rfirth said,
Your sense of proportion is way way off

And you really don't think some of those plastic balloons will one day find their way down in the middle of the ocean?

Trollercoaster said,

Be obsolete in a few years then


Why?
The main reason for example why my country isn't the #1 broadband country int he world by a long distance (we're pretty much tied to Belgium for some reason now) is cause many, many people are still stuck on ancient ADSL (yes v1) connections, or have old <10mb contracts.
And a lot with better connections usually don't use most of the available bandwidth they have besides momentarily and short periods of times (downloading).
3G is fine for most people, since most people just browse, facebook, send an email or 2, whatsapp and take a picture. This usage pattern won't require a 100mb connection.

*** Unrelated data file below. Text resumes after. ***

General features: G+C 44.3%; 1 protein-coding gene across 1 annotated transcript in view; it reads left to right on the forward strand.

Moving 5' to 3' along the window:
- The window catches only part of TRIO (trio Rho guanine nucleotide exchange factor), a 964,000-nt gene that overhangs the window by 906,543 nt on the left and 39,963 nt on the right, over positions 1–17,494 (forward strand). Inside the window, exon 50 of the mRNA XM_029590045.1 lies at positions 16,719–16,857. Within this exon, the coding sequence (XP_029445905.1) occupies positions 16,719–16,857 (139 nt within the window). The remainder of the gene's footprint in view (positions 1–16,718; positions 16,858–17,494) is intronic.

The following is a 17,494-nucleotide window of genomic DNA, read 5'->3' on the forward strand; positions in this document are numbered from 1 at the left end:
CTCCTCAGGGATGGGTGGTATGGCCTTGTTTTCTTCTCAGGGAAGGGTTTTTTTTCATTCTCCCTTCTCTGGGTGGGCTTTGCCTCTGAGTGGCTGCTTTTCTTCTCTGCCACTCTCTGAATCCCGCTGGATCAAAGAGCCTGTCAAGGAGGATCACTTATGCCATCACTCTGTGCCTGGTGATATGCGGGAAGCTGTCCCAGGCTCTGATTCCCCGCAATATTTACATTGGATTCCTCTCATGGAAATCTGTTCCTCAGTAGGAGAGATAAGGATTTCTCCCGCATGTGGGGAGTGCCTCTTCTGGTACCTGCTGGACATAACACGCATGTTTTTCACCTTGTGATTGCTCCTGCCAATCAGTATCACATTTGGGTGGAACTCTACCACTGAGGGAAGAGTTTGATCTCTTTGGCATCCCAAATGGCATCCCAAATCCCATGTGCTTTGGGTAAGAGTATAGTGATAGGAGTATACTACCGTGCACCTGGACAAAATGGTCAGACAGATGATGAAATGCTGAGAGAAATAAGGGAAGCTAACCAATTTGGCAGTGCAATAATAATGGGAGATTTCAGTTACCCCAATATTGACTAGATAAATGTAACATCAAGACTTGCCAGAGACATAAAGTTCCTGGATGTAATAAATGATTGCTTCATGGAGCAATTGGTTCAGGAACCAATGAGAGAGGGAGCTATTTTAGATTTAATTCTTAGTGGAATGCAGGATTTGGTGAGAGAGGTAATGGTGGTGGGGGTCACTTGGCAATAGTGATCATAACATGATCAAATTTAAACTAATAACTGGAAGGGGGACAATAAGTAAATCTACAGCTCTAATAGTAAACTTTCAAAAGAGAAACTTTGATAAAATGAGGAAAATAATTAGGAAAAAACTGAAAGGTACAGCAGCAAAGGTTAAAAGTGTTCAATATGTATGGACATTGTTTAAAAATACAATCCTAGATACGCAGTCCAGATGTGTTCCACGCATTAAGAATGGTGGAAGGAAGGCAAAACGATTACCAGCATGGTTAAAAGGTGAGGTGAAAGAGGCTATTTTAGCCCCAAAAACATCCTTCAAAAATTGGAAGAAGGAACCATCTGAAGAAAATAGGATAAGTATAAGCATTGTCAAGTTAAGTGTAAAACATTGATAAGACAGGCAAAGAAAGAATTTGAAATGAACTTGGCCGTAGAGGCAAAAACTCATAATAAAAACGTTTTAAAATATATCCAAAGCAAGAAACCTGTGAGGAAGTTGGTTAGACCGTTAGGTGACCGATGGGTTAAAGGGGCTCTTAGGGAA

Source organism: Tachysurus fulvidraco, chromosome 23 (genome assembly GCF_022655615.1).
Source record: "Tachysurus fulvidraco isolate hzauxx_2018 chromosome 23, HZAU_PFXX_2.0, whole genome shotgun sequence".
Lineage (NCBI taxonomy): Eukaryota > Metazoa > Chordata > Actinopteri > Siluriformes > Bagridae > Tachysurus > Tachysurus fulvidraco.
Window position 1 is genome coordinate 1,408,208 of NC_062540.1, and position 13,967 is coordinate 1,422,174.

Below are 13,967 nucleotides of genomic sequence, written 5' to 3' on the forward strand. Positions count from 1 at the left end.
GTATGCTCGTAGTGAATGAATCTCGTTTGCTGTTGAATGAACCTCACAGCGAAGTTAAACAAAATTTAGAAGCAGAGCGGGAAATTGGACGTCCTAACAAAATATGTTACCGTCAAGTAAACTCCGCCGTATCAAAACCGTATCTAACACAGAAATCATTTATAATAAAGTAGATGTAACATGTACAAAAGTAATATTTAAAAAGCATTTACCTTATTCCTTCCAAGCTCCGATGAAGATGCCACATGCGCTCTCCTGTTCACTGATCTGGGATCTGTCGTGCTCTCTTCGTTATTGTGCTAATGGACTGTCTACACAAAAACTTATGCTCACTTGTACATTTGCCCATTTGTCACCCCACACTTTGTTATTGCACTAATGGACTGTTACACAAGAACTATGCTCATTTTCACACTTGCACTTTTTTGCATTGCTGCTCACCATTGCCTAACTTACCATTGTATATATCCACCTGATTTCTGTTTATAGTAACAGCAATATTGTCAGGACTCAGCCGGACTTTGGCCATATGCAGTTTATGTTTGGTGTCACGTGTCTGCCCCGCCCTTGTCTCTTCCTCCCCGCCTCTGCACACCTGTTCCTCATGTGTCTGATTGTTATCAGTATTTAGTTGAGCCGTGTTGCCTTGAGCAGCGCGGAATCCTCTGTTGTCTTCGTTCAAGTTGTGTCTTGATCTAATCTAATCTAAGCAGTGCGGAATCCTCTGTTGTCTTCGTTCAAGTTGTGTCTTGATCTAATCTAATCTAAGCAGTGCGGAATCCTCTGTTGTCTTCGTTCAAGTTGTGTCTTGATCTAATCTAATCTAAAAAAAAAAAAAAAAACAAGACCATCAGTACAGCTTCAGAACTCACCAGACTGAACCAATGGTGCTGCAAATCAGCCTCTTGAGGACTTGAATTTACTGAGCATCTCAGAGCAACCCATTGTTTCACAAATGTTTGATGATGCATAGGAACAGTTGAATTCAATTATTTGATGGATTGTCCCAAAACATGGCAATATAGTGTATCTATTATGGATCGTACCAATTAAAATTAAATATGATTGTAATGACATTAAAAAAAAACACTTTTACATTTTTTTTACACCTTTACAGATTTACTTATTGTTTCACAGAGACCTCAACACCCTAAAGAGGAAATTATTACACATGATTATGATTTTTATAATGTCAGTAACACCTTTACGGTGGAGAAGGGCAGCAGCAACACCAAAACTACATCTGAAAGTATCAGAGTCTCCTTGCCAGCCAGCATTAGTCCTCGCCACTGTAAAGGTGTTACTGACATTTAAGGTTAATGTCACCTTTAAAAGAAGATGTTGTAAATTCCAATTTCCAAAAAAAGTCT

Shadowzz said,

Why?
The main reason for example why my country isn't the #1 broadband country int he world by a long distance (we're pretty much tied to Belgium for some reason now) is cause many, many people are still stuck on ancient ADSL (yes v1) connections, or have old <10mb contracts.
And a lot with better connections usually don't use most of the available bandwidth they have besides momentarily and short periods of times (downloading).
3G is fine for most people, since most people just browse, facebook, send an email or 2, whatsapp and take a picture. This usage pattern won't require a 100mb connection.

You're talking to someone who only has 3G internet and can't even get 1st gen ADSL at my house.

Take it from me, it's crap.

Google can check if it was for xbox one use too,
and demand extra payment from microsoft, and if not met reduces the bandwith allocated for the xbox one.

more $$$, approved!

Dear Google - please note in your video "Everyone" did not include Australia!

Is that because our government has been promising all that and more with the National Broadband Network it is currently rolling out?